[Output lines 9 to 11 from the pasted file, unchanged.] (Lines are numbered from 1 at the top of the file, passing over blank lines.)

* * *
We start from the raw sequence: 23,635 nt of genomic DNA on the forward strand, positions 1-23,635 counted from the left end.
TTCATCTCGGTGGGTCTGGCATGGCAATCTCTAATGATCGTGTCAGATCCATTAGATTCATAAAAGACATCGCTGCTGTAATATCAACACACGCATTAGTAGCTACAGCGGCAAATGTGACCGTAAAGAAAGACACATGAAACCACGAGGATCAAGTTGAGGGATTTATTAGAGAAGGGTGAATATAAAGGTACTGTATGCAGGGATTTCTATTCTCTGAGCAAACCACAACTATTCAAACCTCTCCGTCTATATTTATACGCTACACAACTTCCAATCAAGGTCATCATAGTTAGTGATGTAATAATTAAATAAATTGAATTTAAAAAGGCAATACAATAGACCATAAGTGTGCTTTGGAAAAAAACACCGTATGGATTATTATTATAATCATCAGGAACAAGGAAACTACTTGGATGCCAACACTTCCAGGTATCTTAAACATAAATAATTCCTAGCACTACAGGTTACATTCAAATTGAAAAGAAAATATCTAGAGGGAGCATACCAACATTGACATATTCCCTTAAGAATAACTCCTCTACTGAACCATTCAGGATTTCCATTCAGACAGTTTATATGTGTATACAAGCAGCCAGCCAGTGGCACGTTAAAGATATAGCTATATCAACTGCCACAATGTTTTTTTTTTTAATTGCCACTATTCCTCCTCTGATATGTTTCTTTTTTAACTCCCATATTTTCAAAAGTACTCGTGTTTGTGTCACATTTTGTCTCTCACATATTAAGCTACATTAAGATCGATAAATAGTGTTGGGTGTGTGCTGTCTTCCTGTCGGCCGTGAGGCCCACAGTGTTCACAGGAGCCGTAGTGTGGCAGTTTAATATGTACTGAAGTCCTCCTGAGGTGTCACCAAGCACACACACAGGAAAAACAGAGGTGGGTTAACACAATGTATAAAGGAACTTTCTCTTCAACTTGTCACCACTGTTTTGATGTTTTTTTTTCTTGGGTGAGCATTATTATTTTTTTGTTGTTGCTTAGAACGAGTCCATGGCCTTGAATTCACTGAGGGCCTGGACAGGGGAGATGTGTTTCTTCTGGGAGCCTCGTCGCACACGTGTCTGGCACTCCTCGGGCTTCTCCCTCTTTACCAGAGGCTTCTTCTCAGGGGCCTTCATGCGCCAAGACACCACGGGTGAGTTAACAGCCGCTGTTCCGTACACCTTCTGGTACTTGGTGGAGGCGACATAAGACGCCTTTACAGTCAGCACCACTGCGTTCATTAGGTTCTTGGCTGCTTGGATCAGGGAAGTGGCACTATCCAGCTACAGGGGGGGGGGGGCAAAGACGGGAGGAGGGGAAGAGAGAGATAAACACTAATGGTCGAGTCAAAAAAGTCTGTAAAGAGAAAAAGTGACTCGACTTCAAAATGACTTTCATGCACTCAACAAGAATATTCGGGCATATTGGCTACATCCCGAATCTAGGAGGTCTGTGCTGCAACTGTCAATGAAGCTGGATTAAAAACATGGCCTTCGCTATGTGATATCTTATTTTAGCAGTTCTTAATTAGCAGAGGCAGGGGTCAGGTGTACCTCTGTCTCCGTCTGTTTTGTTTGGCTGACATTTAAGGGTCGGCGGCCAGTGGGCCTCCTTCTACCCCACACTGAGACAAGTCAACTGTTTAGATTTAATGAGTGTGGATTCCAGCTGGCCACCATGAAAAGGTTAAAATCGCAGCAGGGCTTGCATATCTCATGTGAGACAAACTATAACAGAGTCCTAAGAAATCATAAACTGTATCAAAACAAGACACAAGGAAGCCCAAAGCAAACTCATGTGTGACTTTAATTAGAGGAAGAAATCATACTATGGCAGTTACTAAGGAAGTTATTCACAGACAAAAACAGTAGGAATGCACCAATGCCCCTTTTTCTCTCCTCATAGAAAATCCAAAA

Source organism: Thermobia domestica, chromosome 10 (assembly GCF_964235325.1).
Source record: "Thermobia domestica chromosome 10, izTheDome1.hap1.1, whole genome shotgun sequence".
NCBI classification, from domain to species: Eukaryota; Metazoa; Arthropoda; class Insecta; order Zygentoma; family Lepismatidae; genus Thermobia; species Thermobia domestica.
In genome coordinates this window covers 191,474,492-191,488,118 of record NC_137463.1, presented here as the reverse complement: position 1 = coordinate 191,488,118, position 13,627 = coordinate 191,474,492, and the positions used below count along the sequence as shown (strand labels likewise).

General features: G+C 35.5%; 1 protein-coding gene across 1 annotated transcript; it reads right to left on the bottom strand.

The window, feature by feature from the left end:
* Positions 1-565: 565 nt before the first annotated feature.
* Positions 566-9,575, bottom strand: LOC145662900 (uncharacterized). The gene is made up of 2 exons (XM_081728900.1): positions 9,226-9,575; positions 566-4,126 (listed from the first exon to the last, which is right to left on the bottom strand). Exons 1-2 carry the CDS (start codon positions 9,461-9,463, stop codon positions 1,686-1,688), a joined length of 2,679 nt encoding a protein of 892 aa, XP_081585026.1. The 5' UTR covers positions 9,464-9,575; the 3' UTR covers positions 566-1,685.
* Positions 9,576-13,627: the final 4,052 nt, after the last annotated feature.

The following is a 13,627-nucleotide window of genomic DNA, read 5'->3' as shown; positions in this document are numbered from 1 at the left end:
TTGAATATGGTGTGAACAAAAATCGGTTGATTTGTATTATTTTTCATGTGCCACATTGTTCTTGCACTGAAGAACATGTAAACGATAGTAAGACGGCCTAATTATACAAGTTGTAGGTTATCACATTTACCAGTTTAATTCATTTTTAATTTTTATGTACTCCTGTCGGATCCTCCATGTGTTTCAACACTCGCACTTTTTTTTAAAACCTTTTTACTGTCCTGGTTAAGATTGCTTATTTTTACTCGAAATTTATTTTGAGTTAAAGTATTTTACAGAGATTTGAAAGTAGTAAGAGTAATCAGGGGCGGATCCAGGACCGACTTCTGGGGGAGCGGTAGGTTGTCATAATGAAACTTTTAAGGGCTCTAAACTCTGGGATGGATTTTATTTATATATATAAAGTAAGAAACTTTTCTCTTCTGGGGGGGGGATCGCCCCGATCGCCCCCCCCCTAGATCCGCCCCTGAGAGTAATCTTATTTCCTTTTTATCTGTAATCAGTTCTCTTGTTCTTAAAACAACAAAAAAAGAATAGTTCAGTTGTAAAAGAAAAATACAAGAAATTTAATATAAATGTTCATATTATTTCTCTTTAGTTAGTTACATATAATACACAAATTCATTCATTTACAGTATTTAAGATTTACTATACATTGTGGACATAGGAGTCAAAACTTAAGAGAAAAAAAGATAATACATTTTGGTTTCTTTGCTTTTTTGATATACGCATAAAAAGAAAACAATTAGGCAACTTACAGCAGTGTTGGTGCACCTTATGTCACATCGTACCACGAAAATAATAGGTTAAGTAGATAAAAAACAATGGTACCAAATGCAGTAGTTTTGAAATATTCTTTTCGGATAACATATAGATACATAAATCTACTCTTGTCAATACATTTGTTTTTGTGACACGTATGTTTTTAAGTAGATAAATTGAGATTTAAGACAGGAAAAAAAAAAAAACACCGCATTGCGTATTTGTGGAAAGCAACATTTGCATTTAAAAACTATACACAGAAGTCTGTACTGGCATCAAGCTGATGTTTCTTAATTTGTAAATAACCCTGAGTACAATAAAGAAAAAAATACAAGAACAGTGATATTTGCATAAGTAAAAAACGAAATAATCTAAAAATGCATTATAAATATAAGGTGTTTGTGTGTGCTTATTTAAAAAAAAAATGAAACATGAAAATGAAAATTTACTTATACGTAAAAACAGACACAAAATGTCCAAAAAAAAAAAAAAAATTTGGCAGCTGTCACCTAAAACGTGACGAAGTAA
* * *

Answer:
* Positions 1-565: 565 nt before the first annotated feature.
* Positions 566-9,575, bottom strand: LOC145662900 (uncharacterized). The gene is made up of 2 exons (XM_081728900.1): positions 9,226-9,575; positions 566-4,126 (listed from the first exon to the last, which is right to left on the bottom strand). Exons 1-2 carry the CDS (start codon positions 9,461-9,463, stop codon positions 1,686-1,688), a joined length of 2,679 nt encoding a protein of 892 aa, XP_081585026.1. The 5' UTR covers positions 9,464-9,575; the 3' UTR covers positions 566-1,685.
* Positions 9,576-13,627: the final 4,052 nt, after the last annotated feature.